When an employee receives a summons to serve as a juror, the individual should promptly inform the immediate supervisor. The employee must provide the supervisor with a copy of the notification.
In some jurisdictions an employee may be summoned to serve jury duty on a standby or call-in basis. In this situation, the employee is expected to report for work every day that he or she is not needed for jury duty. (In some departments, such as nursing, the employee must call in but may not be asked to report for work if staffing adjustments have already been made.) When an employee on standby is advised to report for jury duty, the employee must notify the supervisor using the notice of absence procedures established in his or her department.
Service as a Juror
When an employee is released by the courts for a half day or more, the employee must notify the supervisor and be prepared to report for work.
During extended periods of jury duty, the employee is expected to stay in contact with the supervisor on a regular basis, and assist in coordinating work during his or her absence.
While on approved jury duty the employee is paid administrative leave at his or her normal salary rate. In addition to the employee's normal salary, the employee is entitled to keep any expense money or compensation paid by the court in which the employee is serving on jury duty.
Other Court Appearances
When an employee is summoned or subpoenaed to appear in court, the employee must inform the immediate supervisor as soon as possible regarding the anticipated absence from work. A copy of the summons must be provided by the employee to the supervisor.
In compliance with the D.C. Accrued Sick and Safe Leave Act of 2008 ("Sick and Safe Act"), employees may use unscheduled paid leave to participate in a civil or criminal legal proceeding related to or resulting from domestic violence or sexual abuse of the employee or the employee's family member. When an employee needs to appear in court for these reasons, the employee must inform an immediate supervisor as per the department's call-in procedures. If the need to appear in court is unforeseeable, an oral request for leave shall be provided prior to the start of the work shift for which the leave is requested, or in the case of an emergency, within 24 hours of the onset of the emergency, whichever occurs sooner. Departmental call-in procedures must allow for this type of notification.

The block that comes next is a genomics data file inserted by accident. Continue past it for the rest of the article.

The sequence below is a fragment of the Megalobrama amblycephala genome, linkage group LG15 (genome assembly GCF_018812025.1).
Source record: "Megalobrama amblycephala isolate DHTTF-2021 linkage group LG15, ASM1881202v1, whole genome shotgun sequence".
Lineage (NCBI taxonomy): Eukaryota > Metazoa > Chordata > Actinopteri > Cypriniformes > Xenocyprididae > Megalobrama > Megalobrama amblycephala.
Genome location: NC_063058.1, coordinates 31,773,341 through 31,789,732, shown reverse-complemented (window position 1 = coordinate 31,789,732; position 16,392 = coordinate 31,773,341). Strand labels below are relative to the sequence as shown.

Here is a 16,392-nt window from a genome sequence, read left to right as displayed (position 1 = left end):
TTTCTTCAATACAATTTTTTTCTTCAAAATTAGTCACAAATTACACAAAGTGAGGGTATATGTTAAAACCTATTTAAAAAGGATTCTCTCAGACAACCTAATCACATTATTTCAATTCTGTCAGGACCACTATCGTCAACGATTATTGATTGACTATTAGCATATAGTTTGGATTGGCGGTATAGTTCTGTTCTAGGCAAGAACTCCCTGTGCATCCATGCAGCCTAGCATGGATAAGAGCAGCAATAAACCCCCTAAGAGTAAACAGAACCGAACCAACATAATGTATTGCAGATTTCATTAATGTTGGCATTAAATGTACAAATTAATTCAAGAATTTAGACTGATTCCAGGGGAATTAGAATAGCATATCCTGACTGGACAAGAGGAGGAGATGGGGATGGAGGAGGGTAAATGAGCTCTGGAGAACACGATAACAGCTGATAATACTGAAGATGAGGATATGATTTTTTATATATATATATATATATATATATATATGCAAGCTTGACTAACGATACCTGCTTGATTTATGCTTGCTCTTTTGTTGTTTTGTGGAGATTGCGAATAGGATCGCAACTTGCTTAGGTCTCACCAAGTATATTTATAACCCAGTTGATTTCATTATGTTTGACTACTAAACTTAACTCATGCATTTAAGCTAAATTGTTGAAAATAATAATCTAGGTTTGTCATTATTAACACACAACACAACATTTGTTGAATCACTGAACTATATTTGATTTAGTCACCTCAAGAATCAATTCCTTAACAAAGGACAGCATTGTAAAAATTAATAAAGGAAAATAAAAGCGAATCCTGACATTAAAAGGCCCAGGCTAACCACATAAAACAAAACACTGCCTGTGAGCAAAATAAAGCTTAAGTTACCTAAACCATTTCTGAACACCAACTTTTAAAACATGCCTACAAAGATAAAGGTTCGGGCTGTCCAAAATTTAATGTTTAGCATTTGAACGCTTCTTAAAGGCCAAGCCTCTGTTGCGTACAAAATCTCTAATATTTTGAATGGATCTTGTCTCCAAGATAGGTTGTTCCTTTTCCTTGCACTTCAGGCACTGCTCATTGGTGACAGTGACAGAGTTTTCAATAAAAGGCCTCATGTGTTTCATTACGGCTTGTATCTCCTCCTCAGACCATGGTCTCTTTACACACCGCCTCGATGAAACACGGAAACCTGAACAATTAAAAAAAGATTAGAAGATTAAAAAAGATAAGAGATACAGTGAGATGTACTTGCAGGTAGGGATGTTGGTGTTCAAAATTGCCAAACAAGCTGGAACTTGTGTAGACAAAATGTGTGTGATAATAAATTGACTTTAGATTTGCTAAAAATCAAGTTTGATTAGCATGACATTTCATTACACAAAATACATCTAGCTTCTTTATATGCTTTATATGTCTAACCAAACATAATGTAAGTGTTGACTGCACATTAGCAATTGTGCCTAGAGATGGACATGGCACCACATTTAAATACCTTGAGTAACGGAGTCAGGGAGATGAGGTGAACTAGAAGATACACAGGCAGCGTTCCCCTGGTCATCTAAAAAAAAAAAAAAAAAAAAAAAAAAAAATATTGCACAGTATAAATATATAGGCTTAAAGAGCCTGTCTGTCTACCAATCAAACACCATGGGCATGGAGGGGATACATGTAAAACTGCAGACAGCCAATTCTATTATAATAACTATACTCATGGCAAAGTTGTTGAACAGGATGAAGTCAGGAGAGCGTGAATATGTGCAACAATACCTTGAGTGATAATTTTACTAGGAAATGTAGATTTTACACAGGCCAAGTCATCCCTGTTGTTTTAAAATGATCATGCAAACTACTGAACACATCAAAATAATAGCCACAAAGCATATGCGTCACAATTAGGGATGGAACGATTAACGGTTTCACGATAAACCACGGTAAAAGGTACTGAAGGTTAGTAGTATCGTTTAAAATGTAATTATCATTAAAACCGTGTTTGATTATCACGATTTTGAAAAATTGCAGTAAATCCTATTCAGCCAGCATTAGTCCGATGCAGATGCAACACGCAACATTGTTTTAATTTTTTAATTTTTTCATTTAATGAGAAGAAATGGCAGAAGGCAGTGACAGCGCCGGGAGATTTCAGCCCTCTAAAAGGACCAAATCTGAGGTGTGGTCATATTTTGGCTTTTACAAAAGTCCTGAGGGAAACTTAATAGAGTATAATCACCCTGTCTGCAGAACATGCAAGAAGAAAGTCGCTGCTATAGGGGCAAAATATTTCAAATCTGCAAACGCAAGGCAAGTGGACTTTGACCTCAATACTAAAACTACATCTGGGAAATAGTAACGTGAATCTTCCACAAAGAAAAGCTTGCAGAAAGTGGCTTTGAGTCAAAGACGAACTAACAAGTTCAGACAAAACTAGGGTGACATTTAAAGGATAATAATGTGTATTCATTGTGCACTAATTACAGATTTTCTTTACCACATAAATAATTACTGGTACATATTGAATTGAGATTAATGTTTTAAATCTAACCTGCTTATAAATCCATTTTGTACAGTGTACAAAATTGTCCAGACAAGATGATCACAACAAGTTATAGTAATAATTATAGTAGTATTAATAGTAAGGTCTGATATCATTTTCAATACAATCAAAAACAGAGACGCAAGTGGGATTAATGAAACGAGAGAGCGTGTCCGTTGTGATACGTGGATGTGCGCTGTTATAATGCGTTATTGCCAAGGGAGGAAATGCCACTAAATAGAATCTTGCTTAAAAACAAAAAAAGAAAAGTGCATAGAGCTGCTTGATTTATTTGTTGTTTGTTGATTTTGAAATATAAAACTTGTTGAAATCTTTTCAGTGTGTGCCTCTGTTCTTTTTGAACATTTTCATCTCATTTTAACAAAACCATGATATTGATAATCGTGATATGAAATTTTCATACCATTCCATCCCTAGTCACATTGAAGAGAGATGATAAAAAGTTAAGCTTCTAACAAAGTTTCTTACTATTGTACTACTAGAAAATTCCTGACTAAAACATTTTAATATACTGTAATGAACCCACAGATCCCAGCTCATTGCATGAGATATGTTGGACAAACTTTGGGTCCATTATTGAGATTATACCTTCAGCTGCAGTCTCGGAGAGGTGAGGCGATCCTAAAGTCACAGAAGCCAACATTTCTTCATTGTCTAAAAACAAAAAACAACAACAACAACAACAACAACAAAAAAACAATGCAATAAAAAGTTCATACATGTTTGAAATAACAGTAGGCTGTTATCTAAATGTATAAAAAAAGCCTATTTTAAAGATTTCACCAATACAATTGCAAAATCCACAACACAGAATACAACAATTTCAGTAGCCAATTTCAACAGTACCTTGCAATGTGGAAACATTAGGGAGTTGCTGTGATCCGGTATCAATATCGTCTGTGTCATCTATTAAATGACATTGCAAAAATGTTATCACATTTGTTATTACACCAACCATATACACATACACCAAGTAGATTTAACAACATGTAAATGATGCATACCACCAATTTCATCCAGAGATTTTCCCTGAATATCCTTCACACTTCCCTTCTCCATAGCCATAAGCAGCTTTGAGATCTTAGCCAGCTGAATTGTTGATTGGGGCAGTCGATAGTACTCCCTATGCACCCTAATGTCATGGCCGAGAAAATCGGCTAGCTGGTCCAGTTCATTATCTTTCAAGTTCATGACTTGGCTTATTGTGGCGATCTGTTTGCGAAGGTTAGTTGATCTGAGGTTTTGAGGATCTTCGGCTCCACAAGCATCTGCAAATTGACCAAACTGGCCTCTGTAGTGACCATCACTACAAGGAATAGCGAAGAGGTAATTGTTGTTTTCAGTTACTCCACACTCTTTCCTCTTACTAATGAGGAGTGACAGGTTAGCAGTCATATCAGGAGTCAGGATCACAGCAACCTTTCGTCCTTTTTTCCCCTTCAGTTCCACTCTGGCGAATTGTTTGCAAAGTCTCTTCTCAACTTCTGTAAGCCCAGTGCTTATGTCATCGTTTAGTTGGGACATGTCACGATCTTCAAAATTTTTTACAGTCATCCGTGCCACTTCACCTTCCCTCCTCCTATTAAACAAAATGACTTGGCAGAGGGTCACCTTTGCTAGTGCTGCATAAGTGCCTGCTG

When an employee is summoned or subpoenaed to appear in court as a state witness (to testify on behalf of the federal, state or local government in a criminal case), the employee is paid for administrative leave at his or her normal salary rate. In addition, the employee is entitled to retain any compensation paid by the court.
An employee who receives a summons or a subpoena to appear in court for any other reason, or who needs to appear in court for a reason that is in accordance with the Sick and Safe Act, may request to use accrued paid leave or leave without pay for the period of time spent in court. If the reason for the court appearance is a reason covered by the Sick and Safe Act and the employee has complied with notification procedures described above, the request to use leave cannot be denied.